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Goodwill on the Border with Poland

Updated: Mar 21, 2022

Today I spoke with Nadya, a 47-year-old woman who lives in the border town of Sokol, Ukraine. With a population of roughly 20,000, located 80 kilometers from Lviv, and even closer to the Polish border, Sokol has crossed back and forth between Poland and Ukraine over the last several centuries. Their shared history now fosters cooperation between Polish and Ukrainian people during the humanitarian crisis caused by Russia’s brutal invasion of Ukraine.

“Polish people have come over the border with supplies to help us,” Nadya says proudly, “and we are grateful to them.”

Nadya tells me about how Poles have set up a humanitarian aid center right across the street from her house. She sends me a photograph from her phone showing volunteers distributing food and medicine to Ukrainian refugees.

Nadya is disabled and can only get around with the help of a cane. Her father, who is in his late eighties, and her mother, who is in her late seventies, live with her. They also walk with great difficulty. She is divorced and her husband has joined the Ukrainian army. Her son has also joined the military defense against Russia. Left with her elderly parents, Nadya’s immobility makes it impossible for her to leave Ukraine.

“The bomb shelter is only 20 meters away from my house,” Nadya explains, “but its impossible for me and my parents to get there. Every night we are woken up by sirens, but we cannot make it those 300 meters to the shelter. We just stay away from the windows and the outside walls.”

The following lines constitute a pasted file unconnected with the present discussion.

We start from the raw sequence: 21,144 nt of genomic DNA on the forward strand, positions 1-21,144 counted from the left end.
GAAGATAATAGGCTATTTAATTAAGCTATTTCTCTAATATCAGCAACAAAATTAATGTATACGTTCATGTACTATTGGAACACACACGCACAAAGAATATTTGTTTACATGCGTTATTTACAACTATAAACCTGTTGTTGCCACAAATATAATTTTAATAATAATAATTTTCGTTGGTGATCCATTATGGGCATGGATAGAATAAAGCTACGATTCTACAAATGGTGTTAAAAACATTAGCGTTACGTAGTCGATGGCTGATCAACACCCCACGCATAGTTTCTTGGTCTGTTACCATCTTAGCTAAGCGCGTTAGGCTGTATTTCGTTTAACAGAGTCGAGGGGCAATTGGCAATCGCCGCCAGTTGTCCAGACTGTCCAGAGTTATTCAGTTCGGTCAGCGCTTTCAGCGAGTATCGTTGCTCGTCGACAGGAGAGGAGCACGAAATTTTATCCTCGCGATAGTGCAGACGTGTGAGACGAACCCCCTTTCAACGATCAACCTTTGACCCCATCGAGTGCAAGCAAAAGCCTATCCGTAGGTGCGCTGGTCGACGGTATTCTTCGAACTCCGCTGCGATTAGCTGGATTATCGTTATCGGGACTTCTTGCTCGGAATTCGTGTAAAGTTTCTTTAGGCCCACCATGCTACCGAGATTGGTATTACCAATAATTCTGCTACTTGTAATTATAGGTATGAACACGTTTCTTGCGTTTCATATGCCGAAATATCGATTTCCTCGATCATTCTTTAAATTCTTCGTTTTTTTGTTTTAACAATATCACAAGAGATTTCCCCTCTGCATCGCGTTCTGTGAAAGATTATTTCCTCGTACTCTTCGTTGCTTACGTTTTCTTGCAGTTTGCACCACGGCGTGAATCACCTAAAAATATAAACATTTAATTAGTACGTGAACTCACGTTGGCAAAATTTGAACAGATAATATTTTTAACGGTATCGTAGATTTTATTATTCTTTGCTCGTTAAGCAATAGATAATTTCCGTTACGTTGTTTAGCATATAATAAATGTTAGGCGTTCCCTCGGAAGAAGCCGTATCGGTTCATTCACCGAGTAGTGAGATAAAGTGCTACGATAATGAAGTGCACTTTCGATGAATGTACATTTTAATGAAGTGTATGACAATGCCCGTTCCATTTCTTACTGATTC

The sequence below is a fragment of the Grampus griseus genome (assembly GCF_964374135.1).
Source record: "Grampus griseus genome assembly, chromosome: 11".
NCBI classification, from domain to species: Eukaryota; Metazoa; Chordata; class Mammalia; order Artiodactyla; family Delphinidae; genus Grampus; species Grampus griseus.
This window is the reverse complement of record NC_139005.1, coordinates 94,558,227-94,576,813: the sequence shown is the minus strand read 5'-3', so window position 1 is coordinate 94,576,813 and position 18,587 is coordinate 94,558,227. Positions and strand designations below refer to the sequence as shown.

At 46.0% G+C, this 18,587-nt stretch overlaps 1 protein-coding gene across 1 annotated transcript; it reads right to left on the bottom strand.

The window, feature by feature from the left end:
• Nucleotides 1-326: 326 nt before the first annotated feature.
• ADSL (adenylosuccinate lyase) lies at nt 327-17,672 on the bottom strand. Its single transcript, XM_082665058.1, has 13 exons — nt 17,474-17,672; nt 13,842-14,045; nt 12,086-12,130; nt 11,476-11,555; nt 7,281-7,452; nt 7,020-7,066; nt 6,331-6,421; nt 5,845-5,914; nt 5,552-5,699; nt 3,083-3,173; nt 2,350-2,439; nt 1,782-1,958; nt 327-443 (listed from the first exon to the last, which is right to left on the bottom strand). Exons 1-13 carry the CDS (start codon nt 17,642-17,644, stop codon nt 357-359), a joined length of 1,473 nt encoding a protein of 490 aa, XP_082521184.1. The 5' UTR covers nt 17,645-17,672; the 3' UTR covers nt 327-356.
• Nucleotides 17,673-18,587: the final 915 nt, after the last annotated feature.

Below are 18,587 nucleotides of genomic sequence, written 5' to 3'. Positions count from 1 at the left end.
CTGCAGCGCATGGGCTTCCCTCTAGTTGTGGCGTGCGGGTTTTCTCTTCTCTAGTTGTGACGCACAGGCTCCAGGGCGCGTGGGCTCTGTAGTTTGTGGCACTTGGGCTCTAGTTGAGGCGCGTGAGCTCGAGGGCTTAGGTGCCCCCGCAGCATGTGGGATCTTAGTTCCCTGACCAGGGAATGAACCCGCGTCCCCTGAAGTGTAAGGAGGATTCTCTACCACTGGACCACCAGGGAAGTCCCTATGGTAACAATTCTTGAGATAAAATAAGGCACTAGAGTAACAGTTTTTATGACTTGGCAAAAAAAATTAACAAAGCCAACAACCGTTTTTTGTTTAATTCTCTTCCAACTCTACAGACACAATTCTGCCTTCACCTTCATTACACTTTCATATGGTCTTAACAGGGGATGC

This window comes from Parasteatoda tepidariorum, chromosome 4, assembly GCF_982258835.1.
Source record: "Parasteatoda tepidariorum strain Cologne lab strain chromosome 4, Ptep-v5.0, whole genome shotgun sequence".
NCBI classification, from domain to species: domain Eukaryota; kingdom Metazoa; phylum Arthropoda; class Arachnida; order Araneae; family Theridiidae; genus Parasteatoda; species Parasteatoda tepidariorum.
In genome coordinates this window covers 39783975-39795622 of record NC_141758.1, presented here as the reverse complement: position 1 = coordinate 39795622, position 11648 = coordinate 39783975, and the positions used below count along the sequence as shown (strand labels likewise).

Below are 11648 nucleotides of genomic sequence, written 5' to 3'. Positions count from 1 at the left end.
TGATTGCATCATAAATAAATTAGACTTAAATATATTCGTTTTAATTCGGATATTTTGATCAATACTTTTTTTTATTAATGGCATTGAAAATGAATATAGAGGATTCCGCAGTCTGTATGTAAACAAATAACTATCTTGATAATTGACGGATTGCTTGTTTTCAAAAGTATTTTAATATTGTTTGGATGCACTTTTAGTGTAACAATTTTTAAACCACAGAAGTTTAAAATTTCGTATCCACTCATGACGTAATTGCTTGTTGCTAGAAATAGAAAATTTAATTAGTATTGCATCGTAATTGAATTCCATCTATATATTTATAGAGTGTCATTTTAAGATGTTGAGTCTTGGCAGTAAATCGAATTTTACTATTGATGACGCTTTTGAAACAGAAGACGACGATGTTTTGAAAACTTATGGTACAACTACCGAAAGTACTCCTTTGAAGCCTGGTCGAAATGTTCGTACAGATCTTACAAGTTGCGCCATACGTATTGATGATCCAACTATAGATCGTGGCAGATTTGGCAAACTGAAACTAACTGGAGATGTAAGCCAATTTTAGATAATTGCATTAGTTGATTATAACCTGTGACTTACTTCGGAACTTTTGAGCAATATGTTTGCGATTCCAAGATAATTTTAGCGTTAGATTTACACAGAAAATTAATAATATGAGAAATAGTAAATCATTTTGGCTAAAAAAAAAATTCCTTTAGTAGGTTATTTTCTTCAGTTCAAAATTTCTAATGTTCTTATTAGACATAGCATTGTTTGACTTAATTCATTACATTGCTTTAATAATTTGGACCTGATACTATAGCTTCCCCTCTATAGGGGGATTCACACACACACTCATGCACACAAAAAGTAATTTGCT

Reconciling herself with the knowledge that she will not leave her home, Nadya has instead thrown herself into humanitarian aid work for refugees. Despite her lack of mobility and poor health, Nadya is helping the thousands of refugees pouring into Lviv and the surrounding towns.

Humanitarian aid in the region is grassroots. Nadya is an elementary school teacher. She teaches English and German to grades one through five. She and other teachers in her school organized a bomb shelter in the school’s basement. They hunt for sheets, blankets, warm clothing, footwear, and medical kits among people in the town, and they distribute these things to refugees from Eastern and Western Ukraine, who are arriving by the trainload every day. Nadya reports that right now many women and children are coming from the Russian-bombed city of Kharkiv.

“People arrive having lost their homes, their jobs, everything,” Nadya explains. “They come just wearing the clothes they had on when they fled and maybe with a small backpack. Often, they need blankets, even a warm jacket. They are in shock, confused, and at a loss what to do next. They don’t have money. They don’t speak any foreign languages. They don’t know anyone abroad. They are in no position to leave Ukraine and so they stay in our region, seeking shelter.”

Nadya tells me that the refugees are grateful for a bar of soap, a bit of food, a cup of tea.

“People have lost their jobs and the economy is in ruins. This is an enormous problem.

We had to find shelter for a family with a one-month-old baby,” she says. “Their house was destroyed by the Russians.”

Another challenge was locating formula for a newborn with milk allergies.

“There is no food, no medicine, no baby formula because the roads are blocked, and supplies cannot get through. We are grateful for all the humanitarian aid we receive, but it is not enough. We have families coming to our town who have driven over 1,000 kilometers to get here. They are exhausted. They need a place to stay.”